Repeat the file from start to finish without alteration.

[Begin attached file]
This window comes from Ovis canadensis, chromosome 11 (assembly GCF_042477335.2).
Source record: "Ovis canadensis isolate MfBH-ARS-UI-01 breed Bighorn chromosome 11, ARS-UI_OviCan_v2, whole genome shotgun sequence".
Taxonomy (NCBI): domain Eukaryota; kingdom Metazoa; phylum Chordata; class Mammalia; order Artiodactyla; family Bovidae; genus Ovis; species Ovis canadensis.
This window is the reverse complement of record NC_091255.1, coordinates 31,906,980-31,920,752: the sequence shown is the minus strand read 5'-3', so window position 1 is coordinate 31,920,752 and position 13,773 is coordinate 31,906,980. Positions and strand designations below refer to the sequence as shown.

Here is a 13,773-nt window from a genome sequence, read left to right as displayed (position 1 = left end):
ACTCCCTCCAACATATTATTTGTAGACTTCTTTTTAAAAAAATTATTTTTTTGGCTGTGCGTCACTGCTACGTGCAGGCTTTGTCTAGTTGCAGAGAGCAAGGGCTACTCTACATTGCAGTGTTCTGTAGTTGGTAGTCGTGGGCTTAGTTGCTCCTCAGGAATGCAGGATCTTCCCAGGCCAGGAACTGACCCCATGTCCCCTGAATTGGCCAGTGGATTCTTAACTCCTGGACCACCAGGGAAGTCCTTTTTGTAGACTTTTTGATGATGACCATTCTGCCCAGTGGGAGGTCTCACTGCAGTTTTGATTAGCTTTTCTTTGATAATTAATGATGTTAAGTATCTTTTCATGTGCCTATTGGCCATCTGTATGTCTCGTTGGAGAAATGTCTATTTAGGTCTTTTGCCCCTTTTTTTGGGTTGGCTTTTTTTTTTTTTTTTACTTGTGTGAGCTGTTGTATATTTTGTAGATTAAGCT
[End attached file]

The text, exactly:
This window comes from Ovis canadensis, chromosome 11 (assembly GCF_042477335.2).
Source record: "Ovis canadensis isolate MfBH-ARS-UI-01 breed Bighorn chromosome 11, ARS-UI_OviCan_v2, whole genome shotgun sequence".
Taxonomy (NCBI): domain Eukaryota; kingdom Metazoa; phylum Chordata; class Mammalia; order Artiodactyla; family Bovidae; genus Ovis; species Ovis canadensis.
This window is the reverse complement of record NC_091255.1, coordinates 31,906,980-31,920,752: the sequence shown is the minus strand read 5'-3', so window position 1 is coordinate 31,920,752 and position 13,773 is coordinate 31,906,980. Positions and strand designations below refer to the sequence as shown.

Here is a 13,773-nt window from a genome sequence, read left to right as displayed (position 1 = left end):
ACTCCCTCCAACATATTATTTGTAGACTTCTTTTTAAAAAAATTATTTTTTTGGCTGTGCGTCACTGCTACGTGCAGGCTTTGTCTAGTTGCAGAGAGCAAGGGCTACTCTACATTGCAGTGTTCTGTAGTTGGTAGTCGTGGGCTTAGTTGCTCCTCAGGAATGCAGGATCTTCCCAGGCCAGGAACTGACCCCATGTCCCCTGAATTGGCCAGTGGATTCTTAACTCCTGGACCACCAGGGAAGTCCTTTTTGTAGACTTTTTGATGATGACCATTCTGCCCAGTGGGAGGTCTCACTGCAGTTTTGATTAGCTTTTCTTTGATAATTAATGATGTTAAGTATCTTTTCATGTGCCTATTGGCCATCTGTATGTCTCGTTGGAGAAATGTCTATTTAGGTCTTTTGCCCCTTTTTTTGGGTTGGCTTTTTTTTTTTTTTTTACTTGTGTGAGCTGTTGTATATTTTGTAGATTAAGCT